American Idolotry

Did others feel troubled watching the opening theatrics of American Idol as I did tonight? You don’t have to be a clinical psychologist to see the early contestants falling into one of three categories: 1). talented and attractive young people; 2) sincere but not ready for prime-time also-rans; and 3). “sideshow” malingerers, exhibitionists, narcissists and borderlines, or else persons suffering from major mental illness or disability (who have virtually no shot at the competition and are there for a different kind of entertainment). 

Personally, I don’t find this “mad-cap” premise entertaining or ethical; to the contrary, I feel a little stupid watching it and sad for the many pawns in this game, including myself.  I weigh-in, however, not as a music fan, programming executive, or television critic which I am not, admittedly, having no special credibility or expertise to comment as such. I speak instead as a clinical psychologist in practice for three decades who otherwise is a popular music fan and has enjoyed parts of the show in previous seasons.


I say simply this: stop making fun of the mentally ill. It’s really an abomination to people who care about mental health issues in this country. It capitalizes on a kind of voyeuristic cruelty the show plays to by parading on stage for our amusement many individuals who are obviously suffering from various mental disorders. It’s poor modeling, as we say in the profession, and I’m frankly sick of this show’s exploitation, insensitivity, and ignorance. (Your charity work in Africa at season’s end is another inflated maneuver to extol penance for the sins and boorishness, which begin and end with red-blooded corporate greed, bottom-lines, and Hollywood narcissism, no matter how cute Ryan looks in his safari jacket in Namibia.)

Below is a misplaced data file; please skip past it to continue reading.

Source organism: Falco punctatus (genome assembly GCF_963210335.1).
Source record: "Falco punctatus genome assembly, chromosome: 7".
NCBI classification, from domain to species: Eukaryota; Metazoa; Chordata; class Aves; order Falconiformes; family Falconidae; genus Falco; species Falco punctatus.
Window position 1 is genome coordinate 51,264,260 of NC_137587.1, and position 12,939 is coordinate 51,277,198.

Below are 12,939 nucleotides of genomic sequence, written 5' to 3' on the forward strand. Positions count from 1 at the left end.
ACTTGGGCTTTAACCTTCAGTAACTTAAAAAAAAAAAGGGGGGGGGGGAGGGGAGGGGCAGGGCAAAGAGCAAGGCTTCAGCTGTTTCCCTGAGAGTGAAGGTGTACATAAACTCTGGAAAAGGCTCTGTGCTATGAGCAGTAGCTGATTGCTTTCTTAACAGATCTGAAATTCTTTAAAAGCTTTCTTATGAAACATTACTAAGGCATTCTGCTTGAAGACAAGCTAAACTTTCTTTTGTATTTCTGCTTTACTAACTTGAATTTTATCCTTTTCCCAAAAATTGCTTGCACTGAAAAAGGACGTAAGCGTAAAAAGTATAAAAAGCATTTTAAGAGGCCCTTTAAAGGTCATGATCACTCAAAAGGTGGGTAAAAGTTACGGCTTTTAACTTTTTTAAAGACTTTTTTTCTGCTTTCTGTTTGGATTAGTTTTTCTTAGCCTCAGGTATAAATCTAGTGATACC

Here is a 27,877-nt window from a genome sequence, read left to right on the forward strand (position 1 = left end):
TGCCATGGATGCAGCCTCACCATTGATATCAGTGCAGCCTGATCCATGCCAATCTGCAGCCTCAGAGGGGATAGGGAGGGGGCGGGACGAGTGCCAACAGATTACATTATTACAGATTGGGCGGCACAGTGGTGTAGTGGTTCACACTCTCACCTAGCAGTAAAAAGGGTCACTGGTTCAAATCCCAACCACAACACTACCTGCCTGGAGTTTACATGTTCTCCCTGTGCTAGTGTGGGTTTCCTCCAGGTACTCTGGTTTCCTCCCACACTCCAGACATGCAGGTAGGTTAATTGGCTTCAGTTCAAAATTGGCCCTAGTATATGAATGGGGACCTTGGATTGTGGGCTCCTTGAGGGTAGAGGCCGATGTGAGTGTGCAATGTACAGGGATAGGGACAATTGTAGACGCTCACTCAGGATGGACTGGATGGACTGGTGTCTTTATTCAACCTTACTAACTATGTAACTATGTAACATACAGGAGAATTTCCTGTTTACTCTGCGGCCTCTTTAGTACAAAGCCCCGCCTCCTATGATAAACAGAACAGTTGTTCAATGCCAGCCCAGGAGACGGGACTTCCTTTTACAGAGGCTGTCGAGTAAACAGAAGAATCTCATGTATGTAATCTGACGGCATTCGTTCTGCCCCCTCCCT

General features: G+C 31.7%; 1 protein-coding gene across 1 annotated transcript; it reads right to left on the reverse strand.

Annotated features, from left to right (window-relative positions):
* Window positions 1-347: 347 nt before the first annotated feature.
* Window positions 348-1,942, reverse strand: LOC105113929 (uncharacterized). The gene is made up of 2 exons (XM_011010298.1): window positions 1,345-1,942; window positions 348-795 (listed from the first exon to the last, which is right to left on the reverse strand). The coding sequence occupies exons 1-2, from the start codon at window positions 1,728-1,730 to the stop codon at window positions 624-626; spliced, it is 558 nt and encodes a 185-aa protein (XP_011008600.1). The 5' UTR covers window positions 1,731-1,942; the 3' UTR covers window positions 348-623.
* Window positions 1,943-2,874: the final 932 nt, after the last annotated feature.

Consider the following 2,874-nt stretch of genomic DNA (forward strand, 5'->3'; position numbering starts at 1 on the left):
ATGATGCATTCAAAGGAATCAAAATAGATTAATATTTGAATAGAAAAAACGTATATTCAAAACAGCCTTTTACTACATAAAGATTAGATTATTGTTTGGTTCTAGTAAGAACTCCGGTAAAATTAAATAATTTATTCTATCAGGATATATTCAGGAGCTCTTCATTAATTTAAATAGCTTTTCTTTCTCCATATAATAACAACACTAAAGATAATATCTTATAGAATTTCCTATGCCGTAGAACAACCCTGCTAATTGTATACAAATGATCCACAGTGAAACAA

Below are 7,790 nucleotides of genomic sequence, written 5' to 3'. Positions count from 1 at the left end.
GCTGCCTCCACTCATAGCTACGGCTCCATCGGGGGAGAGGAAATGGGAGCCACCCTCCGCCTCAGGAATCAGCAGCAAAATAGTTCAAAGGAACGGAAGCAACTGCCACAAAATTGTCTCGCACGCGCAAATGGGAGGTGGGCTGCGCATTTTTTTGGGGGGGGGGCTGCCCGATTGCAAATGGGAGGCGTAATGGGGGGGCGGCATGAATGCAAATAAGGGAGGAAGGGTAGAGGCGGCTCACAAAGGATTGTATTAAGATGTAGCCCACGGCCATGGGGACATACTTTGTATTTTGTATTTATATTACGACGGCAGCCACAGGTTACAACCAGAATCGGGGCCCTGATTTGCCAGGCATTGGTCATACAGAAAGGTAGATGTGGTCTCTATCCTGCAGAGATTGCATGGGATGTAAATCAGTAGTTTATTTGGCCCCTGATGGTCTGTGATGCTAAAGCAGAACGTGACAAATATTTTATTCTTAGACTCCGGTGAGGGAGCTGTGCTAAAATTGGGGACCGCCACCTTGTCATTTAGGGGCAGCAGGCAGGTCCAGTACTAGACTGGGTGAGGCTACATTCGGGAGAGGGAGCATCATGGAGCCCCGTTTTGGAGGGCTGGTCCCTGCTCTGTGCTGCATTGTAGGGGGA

The show rewards crass acting-out displays (probably against medical advice) that actually can be quite tragic, relentless, and painful (up close) for the participants themselves, though the effects are often delayed and may be fiercely regretted in the future as patients grow or stabilize. In some cases, the show appears to prey upon the mentally-challenged who may be  unable to fully comprehend that a national joke is being played on them of which we, members of the thirty million plus viewers at home, apparently cannot get enough of.  Each year I find this direction of the show increasingly inappropriate. Whether in reality actionable exploitation is indeed occurring here,  or simply, the perception of “light-hearted abuse” (with Ryan Seacrest playing a kind of caring celebrity cheer-leader/coach/intake coordinator), I find it to be in very bad taste. The rank amateurism is not the talent here, but rather  the producers, stars, and sponsors who know nothing about mental health or illness. The fact that AI is massively popular? Well, so were the public spectacles of bloody animal hunts, executions, gladiator-slave wars showcased for popular amusement in the highbrow Colosseum of ancient Rome.